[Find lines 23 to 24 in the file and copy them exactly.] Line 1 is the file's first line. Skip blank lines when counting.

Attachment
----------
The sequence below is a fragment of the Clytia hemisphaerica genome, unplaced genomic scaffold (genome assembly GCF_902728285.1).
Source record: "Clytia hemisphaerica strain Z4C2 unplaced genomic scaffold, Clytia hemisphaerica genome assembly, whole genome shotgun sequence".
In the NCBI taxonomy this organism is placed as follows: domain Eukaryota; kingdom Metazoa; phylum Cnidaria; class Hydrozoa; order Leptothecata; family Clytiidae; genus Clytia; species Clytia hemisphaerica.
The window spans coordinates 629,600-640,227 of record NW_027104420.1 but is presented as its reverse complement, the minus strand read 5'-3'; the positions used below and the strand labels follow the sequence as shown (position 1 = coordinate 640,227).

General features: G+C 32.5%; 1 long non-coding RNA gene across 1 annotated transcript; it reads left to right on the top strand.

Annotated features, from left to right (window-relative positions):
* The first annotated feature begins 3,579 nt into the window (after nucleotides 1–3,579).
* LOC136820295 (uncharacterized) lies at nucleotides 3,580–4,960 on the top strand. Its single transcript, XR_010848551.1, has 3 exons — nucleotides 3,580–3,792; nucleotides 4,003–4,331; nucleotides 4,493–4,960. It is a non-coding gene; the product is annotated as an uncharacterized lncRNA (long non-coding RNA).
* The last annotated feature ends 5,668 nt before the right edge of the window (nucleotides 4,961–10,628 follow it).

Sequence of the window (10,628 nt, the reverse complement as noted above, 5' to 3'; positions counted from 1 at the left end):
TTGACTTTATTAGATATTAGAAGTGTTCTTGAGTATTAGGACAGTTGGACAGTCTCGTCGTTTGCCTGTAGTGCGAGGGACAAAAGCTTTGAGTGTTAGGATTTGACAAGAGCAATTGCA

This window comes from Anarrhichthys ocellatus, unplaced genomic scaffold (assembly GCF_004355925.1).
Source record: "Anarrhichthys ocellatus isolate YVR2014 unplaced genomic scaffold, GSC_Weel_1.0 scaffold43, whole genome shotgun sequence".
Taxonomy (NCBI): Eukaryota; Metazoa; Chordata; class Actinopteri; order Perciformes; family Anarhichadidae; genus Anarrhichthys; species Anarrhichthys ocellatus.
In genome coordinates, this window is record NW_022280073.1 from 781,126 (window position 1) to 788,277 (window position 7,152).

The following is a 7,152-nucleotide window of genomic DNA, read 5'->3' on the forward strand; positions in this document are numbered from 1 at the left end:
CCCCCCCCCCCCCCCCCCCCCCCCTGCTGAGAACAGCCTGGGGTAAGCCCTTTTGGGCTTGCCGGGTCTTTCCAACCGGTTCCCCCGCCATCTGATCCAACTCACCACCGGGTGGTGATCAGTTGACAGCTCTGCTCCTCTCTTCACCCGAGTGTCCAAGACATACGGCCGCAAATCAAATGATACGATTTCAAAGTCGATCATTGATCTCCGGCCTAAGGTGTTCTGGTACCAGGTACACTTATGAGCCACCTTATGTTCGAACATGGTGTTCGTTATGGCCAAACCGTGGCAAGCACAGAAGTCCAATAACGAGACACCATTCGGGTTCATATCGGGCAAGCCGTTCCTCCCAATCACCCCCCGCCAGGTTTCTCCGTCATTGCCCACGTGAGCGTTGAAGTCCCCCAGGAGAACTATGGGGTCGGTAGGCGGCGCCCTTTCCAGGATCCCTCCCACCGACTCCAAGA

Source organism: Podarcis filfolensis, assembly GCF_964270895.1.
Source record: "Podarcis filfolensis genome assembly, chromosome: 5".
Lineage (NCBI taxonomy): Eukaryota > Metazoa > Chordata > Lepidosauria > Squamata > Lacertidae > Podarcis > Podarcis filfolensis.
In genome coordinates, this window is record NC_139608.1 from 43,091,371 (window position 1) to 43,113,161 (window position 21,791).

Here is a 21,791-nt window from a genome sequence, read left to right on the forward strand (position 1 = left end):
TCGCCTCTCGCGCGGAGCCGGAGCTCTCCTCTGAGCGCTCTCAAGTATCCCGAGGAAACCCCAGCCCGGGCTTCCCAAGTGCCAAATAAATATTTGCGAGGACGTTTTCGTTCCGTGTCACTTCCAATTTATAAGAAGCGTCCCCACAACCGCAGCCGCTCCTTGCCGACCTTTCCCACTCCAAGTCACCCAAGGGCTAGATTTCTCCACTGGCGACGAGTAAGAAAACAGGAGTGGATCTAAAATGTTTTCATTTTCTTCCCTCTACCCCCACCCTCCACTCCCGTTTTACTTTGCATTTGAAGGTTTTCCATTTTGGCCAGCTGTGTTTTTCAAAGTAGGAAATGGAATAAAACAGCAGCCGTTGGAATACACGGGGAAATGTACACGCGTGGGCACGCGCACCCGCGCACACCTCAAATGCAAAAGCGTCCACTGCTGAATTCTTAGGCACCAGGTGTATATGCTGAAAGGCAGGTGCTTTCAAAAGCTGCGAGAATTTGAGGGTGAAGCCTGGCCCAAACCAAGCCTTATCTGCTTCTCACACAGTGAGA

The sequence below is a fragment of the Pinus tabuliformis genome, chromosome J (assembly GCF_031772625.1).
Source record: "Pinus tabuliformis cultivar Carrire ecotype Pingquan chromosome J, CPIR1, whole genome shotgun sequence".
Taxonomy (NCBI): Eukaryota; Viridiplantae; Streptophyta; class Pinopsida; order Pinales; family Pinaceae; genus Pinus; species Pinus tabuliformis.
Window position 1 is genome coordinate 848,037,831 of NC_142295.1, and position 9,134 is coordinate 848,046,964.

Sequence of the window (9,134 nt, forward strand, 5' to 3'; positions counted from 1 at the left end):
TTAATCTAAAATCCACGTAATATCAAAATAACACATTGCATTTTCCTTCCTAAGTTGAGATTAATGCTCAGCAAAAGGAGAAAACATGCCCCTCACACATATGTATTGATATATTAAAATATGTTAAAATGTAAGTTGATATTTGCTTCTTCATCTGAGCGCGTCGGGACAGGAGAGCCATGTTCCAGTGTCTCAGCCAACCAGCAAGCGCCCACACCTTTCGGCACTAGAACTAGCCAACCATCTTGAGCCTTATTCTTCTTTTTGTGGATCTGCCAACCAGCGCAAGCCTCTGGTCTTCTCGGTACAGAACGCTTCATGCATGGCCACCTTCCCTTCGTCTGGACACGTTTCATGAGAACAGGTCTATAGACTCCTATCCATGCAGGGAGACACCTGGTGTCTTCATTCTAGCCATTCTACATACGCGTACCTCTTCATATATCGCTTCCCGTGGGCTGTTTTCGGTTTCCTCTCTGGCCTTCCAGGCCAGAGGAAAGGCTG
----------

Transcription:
TCGCCTCTCGCGCGGAGCCGGAGCTCTCCTCTGAGCGCTCTCAAGTATCCCGAGGAAACCCCAGCCCGGGCTTCCCAAGTGCCAAATAAATATTTGCGAGGACGTTTTCGTTCCGTGTCACTTCCAATTTATAAGAAGCGTCCCCACAACCGCAGCCGCTCCTTGCCGACCTTTCCCACTCCAAGTCACCCAAGGGCTAGATTTCTCCACTGGCGACGAGTAAGAAAACAGGAGTGGATCTAAAATGTTTTCATTTTCTTCCCTCTACCCCCACCCTCCACTCCCGTTTTACTTTGCATTTGAAGGTTTTCCATTTTGGCCAGCTGTGTTTTTCAAAGTAGGAAATGGAATAAAACAGCAGCCGTTGGAATACACGGGGAAATGTACACGCGTGGGCACGCGCACCCGCGCACACCTCAAATGCAAAAGCGTCCACTGCTGAATTCTTAGGCACCAGGTGTATATGCTGAAAGGCAGGTGCTTTCAAAAGCTGCGAGAATTTGAGGGTGAAGCCTGGCCCAAACCAAGCCTTATCTGCTTCTCACACAGTGAGA

The sequence below is a fragment of the Pinus tabuliformis genome, chromosome J (assembly GCF_031772625.1).